I’m in a thick crowd of people with a couple of friends, waiting impatiently for Mashrou’ Leila to get on stage. My partner is sick and I’m exhausted from a long day of work, but still, we’re excited. I see a few friends scattered across the concert and text my friend T on the other side of the packed venue.
I text them jokes about all the tetas and 3amtos (grandmothers and aunties) in the crowd, a surprising twist given my own assumptions that older Arabs would not be interested in a queer-fronted band — one founded in my own lived experiences of homophobia and transphobia while visiting Lebanon. All around me, I see so many people that look like me, people that I didn’t believe could co-exist so openly in such proximity. It’s a lesson in recalibrating my assumptions.
That was 2017, two years after I first discovered Mashrou’ Leila, a Lebanese rock band started in 2008 and fronted by a gay singer. I really wanted to like them more than I did. While I usually give music the chance to grow on me, this felt more important — I had never heard of a queer-fronted Arab band.
And I wasn’t quite sure how I felt about them. I was lukewarm at best about the sounds, found some of the buildups corny, and sometimes the words were so stretched out I couldn’t understand them. I played them for my mom and even she didn’t understand the lyrics right away. As someone who prides themself on speaking fluent Arabic, who considers this a big part of their identity, it was a blow to my pride.
I went to an Arab school and spoke Arabic to my friends, merchants on the street, cashiers at Spinneys and chicken vendors at Tico Tico. I sang the songs of Fairouz and Wael Kfoury on the stone benches of my primary school Dar El Hadara in Lebanon, pretending to be a contestant on Star Academy. These days, I live in Canada, speaking to my friends in English or French and speaking mostly to my mom in English. It’s a weird existence.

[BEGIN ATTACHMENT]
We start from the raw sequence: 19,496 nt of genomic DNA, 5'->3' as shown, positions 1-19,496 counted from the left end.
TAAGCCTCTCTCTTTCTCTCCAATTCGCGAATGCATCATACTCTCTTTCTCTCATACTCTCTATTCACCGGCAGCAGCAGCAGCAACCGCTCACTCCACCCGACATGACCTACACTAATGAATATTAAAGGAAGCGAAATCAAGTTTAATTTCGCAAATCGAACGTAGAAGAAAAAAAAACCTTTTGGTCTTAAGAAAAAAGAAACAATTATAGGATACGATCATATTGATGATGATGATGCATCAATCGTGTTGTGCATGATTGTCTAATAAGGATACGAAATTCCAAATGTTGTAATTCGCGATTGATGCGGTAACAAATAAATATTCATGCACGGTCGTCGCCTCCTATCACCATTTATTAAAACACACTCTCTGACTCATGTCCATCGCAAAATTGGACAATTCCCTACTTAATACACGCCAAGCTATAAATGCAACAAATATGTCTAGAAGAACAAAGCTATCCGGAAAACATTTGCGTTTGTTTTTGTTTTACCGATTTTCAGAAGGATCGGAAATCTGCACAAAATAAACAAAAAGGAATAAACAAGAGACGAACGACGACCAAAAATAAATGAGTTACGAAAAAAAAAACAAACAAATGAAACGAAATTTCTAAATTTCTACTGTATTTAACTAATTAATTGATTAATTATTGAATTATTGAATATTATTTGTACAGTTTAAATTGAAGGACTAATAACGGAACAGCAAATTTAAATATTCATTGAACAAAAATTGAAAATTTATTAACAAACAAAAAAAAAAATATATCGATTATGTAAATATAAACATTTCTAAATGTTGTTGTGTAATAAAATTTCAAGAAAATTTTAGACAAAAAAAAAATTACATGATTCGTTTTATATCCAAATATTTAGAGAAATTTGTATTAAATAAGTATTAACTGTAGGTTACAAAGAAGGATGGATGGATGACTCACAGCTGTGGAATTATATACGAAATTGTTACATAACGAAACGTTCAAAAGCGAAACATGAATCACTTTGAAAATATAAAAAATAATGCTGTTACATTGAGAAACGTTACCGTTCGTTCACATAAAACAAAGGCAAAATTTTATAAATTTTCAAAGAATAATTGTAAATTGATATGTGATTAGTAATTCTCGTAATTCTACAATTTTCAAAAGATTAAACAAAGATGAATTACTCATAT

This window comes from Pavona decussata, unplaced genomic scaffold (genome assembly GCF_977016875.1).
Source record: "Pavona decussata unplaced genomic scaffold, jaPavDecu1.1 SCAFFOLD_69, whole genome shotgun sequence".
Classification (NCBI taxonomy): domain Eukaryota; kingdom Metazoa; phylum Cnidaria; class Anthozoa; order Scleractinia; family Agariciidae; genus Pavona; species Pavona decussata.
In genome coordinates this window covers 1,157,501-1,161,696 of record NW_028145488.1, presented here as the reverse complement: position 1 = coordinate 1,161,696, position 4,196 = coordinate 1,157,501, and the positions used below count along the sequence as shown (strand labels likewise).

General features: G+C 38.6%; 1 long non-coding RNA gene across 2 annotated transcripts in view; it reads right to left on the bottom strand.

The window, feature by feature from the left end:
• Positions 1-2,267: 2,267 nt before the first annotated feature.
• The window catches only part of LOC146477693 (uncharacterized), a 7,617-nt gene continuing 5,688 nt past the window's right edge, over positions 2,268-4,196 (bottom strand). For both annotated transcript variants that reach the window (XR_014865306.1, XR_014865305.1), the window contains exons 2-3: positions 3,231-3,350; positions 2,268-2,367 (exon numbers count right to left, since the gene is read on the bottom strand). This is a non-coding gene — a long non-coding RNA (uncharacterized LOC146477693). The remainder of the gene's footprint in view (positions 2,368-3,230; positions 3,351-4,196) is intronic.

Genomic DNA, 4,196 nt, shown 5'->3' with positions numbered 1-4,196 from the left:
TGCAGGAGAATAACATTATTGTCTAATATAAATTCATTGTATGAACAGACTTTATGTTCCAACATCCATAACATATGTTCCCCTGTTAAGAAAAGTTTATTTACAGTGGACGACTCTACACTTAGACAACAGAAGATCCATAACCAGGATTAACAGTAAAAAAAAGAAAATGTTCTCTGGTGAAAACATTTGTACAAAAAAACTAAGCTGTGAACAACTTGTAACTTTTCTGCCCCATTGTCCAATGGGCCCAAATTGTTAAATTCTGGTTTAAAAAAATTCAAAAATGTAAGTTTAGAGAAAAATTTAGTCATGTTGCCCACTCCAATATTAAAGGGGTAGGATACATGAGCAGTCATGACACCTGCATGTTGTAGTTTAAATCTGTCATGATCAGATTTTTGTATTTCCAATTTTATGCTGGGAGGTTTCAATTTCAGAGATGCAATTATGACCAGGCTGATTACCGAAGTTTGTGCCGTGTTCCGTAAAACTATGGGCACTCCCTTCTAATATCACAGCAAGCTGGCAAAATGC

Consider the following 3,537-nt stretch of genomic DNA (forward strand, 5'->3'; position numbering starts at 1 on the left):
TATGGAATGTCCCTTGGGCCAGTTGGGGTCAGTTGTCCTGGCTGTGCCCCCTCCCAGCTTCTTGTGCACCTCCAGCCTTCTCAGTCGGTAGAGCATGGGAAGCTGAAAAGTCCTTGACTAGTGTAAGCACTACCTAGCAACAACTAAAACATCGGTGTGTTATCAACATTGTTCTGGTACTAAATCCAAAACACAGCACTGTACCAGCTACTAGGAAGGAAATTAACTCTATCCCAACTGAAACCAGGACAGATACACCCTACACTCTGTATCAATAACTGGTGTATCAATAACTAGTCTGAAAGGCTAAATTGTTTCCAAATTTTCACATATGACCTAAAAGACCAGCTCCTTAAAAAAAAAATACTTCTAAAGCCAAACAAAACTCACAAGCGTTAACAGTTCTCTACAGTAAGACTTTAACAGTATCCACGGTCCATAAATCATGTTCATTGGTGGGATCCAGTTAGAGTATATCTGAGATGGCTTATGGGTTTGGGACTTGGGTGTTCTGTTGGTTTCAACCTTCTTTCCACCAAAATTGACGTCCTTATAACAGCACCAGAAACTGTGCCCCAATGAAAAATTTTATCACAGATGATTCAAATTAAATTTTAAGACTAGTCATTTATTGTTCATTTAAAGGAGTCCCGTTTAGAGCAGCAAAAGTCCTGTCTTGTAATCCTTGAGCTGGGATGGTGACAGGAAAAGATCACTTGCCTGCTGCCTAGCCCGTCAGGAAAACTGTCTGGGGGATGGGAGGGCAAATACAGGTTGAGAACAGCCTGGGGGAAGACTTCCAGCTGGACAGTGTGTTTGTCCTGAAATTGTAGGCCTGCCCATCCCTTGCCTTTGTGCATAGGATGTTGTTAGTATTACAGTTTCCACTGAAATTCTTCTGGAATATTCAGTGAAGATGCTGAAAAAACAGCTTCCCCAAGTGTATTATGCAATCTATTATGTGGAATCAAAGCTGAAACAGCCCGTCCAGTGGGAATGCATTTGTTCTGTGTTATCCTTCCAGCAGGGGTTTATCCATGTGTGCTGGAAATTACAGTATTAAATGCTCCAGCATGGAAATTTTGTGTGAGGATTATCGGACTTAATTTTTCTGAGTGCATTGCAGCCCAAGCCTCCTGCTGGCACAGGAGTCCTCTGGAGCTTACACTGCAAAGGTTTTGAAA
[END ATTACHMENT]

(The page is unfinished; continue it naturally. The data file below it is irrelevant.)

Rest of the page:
But if I slowed the music down while reading the lyrics and looking at each word, I realized I understood more than I didn’t. It wasn’t me losing my Arabic, but rather, a necessary lesson in patience and trusting myself.
As I gave the music another try, the smooth vocals of the lead singer Hamed Sinno left me swooning. I was enraptured by Haig Papazian’s violin playing. I felt seen in Mashrou’ Leila’s play with gender pronouns — the Arabic language is often very gendered — as they try to find some genderqueer middle ground.
While there is no neutral pronoun in Arabic (yet), Mashrou’ Leila attempts one version of trying to neutralize the language by switching back and forth between using female and male pronouns in their song “Kalam.” We are left imagining this person as someone on the gender spectrum, someone in between, or someone very genderqueer in their presentation. The lyrics in the Arabic of my youth, mutating into the queerness of my present, gives me a spaceless, borderless home.
Mashrou’ Leila’s music reflects ways in which I, like other queer Arabs, am allowed to exist; the ways in which my country, like many Arab countries, is not actually against us; the ways in which borders like those of Israel contribute to ideas like: “queers Arabs don’t exist.”